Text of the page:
I remembered something like "the eyes still looked like asking if, whatever it was the universe was doing to him, would it please stop doing it". Douglas Adams, but ... where, what exactly? Some googling shows that the correct fragment was from "So long, and thanks for all the fish": "Only the eyes still said that whatever it was the Universe thought it was doing to him, he would still like it please to stop."

 I can't remember why I thought the best book was "Hitch Hiker´s Guide to the Galaxy"; simply thumbing through SLATFATF has made me want to read it again. Perhaps it was the most... humane of the lot. The love story was so touching. The descriptions of the fish bowl, of how Arthur sensed the strangeness of the new Earth. And Fenchurch's disappearance was so… suddenly cruel.

 I love so much Adams' style. Just recenty finished (finally!) "Thief of time" by Pratchett, and tried to stop comparing him to Adams and let him stand by his own rights. He can, he's good, he's funny, even interesting sometimes. But he is also artificial, he feels like he actively wants to be funny and works hard to be, and while usually he manages to… Adams just overwhelms you into awe and submission, as if it just had to happen.

Just remembered I started collecting his quotes years ago. I started with post-its in one of the books; had to switch to pieces of post-its because there were too many of them, usually various in the same page; and finally had to stop before I finished the book, since it made no sense. The whole book needed to be re-read. It was "The Restaurant at the End of The Universe", I think.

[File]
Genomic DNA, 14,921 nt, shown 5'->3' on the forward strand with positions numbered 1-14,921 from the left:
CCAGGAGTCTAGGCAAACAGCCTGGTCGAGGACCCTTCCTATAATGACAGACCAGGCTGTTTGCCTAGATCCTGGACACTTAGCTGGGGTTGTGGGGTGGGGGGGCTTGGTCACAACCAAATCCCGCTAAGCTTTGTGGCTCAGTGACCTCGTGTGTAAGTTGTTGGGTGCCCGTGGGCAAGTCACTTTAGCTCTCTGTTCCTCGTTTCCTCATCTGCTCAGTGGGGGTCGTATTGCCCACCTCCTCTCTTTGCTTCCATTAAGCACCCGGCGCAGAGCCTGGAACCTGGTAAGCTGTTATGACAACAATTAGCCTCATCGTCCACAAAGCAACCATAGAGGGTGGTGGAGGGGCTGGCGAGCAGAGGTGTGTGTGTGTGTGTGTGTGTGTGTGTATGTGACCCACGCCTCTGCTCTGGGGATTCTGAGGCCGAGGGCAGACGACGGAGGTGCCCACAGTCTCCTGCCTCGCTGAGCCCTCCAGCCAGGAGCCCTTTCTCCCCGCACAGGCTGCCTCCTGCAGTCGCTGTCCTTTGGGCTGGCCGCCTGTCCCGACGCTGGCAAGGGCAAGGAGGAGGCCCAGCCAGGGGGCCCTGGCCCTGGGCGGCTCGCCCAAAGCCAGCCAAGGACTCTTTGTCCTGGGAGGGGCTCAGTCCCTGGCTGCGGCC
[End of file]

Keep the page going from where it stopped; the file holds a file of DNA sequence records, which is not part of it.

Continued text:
I wonder how much of my own style comes from Adams. After all, he was the most important cause for me to finally learn English. But I wonder how much I absorbed, and how much was already there. Like Faemino y Cansado in spanish, like the Monty Python. The problem is, that style wants to come out even when speaking, or when writing not necessarily humorous prose…

Anyway, there was already a quote from Terry Pratchett that imprinted me hugely:

In the second scroll of Wen the Eternally Surprised a story is written concerning
one day when the apprentice Clodpool, in a rebellious mood, approached Wen and spake thusly: 
"Master, what is the difference between a humanistic, monastic system of belief in which wisdom is sought by means of an apparently nonsensical system of questions and answers, and a lot of mystic gibberish made up on the spur of the moment?" 
Wen considered this for some time, and at last said: "A fish!" 
And Clodpool went away, satisfied.
Interestingly, that quote has already put me on odds (directly or indirectly) with a couple of Aikido teachers. Which validates Pratchett, of course. And makes me want to pay more attention to bullshido.com ...

No comments

Post a Comment